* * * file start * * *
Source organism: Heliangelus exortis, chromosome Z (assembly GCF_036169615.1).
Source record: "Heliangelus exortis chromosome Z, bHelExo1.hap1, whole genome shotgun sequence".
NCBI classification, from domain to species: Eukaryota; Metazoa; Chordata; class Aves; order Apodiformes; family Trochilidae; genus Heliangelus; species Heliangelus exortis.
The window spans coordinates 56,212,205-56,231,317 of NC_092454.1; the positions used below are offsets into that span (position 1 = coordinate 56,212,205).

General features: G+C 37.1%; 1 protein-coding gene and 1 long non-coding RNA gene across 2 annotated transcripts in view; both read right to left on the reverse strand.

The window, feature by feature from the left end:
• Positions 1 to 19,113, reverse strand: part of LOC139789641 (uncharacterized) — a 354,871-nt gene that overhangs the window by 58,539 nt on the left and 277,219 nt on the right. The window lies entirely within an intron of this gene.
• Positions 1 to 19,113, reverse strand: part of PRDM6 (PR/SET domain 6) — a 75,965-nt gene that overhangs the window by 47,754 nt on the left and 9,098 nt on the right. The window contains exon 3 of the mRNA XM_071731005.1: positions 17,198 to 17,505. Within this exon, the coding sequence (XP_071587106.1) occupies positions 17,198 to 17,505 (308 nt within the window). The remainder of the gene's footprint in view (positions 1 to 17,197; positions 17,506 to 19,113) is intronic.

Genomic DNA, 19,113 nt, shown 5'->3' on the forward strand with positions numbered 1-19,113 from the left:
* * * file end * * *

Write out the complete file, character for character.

Source organism: Heliangelus exortis, chromosome Z (assembly GCF_036169615.1).
Source record: "Heliangelus exortis chromosome Z, bHelExo1.hap1, whole genome shotgun sequence".
NCBI classification, from domain to species: Eukaryota; Metazoa; Chordata; class Aves; order Apodiformes; family Trochilidae; genus Heliangelus; species Heliangelus exortis.
The window spans coordinates 56,212,205-56,231,317 of NC_092454.1; the positions used below are offsets into that span (position 1 = coordinate 56,212,205).

General features: G+C 37.1%; 1 protein-coding gene and 1 long non-coding RNA gene across 2 annotated transcripts in view; both read right to left on the reverse strand.

The window, feature by feature from the left end:
• Positions 1 to 19,113, reverse strand: part of LOC139789641 (uncharacterized) — a 354,871-nt gene that overhangs the window by 58,539 nt on the left and 277,219 nt on the right. The window lies entirely within an intron of this gene.
• Positions 1 to 19,113, reverse strand: part of PRDM6 (PR/SET domain 6) — a 75,965-nt gene that overhangs the window by 47,754 nt on the left and 9,098 nt on the right. The window contains exon 3 of the mRNA XM_071731005.1: positions 17,198 to 17,505. Within this exon, the coding sequence (XP_071587106.1) occupies positions 17,198 to 17,505 (308 nt within the window). The remainder of the gene's footprint in view (positions 1 to 17,197; positions 17,506 to 19,113) is intronic.

Genomic DNA, 19,113 nt, shown 5'->3' on the forward strand with positions numbered 1-19,113 from the left: